Redistributing Income under Proportional Representation
Although majoritarian decision rules are the norm in legislatures, relatively few democracies use simple majority rule at the electoral stage, adopting instead some form of multiparty proportional representation. Moreover, aggregate data suggest that average income tax rates are higher, and distributions of posttax income flatter, in countries with proportional representation than in those with majority rule. While there are other differences between these countries, this paper explores how variations in the political system per se influence equilibrium redistributive tax rates and income distributions. A three-party proportional representation model is developed in which taxes are determined through legislative bargaining among successful electoral parties, and the economic decision for individuals is occupational choice. Political-economic equilibria for this model and for a two-party, winner-take-all, majoritarian system are derived and compared.
If you experience problems downloading a file, check if you have the proper application to view it first. In case of further problems read the IDEAS help page. Note that these files are not on the IDEAS site. Please be patient as the files may be large.
As the access to this document is restricted, you may want to look for a different version under "Related research" (further below) or search for a different version of it.
Please report citation or reference errors to , or , if you are the registered author of the cited work, log in to your RePEc Author Service profile, click on "citations" and make appropriate adjustments.:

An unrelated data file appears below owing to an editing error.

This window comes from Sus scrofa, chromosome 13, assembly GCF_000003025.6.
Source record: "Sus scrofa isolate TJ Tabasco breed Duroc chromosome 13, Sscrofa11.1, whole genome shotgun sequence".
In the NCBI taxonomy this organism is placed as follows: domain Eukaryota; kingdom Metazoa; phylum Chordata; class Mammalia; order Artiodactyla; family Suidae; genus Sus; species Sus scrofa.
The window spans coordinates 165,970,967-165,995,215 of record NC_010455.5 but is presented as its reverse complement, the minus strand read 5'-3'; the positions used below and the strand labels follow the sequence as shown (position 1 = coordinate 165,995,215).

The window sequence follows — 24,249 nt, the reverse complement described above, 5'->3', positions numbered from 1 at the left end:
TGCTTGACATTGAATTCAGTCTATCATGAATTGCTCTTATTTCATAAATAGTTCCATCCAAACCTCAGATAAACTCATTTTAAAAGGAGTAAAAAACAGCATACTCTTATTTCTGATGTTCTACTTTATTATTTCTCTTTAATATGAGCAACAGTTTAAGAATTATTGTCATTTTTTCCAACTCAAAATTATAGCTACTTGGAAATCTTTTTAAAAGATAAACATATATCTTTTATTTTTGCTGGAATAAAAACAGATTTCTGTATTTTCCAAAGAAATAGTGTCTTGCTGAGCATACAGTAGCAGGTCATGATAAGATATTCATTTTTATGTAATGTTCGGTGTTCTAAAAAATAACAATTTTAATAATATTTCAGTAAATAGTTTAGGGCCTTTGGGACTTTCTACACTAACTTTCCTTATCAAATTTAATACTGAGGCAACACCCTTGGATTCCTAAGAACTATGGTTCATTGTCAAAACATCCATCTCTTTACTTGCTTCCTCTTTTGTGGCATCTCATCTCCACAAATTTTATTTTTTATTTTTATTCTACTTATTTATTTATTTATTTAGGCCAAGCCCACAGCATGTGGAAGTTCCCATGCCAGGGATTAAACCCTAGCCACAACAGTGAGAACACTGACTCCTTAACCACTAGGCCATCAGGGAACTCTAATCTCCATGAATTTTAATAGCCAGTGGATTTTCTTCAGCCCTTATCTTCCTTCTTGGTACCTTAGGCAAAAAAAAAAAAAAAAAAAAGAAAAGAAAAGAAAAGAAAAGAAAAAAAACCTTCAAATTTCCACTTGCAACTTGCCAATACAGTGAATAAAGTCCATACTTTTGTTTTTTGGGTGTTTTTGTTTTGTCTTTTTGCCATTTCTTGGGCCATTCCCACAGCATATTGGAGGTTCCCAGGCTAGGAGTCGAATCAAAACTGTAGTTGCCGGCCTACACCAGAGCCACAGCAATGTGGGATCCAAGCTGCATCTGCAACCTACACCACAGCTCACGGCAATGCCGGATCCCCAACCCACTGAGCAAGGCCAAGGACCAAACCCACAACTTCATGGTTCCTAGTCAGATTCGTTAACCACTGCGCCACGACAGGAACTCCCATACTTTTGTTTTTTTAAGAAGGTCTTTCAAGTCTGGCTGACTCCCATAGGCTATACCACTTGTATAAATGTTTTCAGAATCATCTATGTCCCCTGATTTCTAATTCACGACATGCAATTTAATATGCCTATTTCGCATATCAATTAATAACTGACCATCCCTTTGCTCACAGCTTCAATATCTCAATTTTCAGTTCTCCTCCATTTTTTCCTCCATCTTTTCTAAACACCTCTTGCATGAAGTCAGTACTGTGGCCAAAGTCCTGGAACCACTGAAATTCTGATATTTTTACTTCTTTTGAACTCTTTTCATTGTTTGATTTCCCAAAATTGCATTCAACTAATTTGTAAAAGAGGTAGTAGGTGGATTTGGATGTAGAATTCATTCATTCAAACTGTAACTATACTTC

- Laussel, Didier & Le Breton, Michel, 1995. "A general equilibrium theory of firm formation based on individual unobservable skills," European Economic Review, Elsevier, vol. 39(7), pages 1303-1319, August.
When requesting a correction, please mention this item's handle: RePEc:ucp:jpolec:v:108:y:2000:i:6:p:1235-1269. See general information about how to correct material in RePEc.
For technical questions regarding this item, or to correct its authors, title, abstract, bibliographic or download information, contact: (Journals Division)
If you have authored this item and are not yet registered with RePEc, we encourage you to do it here. This allows to link your profile to this item. It also allows you to accept potential citations to this item that we are uncertain about.
If references are entirely missing, you can add them using this form.
If the full references list an item that is present in RePEc, but the system did not link to it, you can help with this form.
If you know of missing items citing this one, you can help us creating those links by adding the relevant references in the same way as above, for each refering item. If you are a registered author of this item, you may also want to check the "citations" tab in your profile, as there may be some citations waiting for confirmation.
Please note that corrections may take a couple of weeks to filter through the various RePEc services.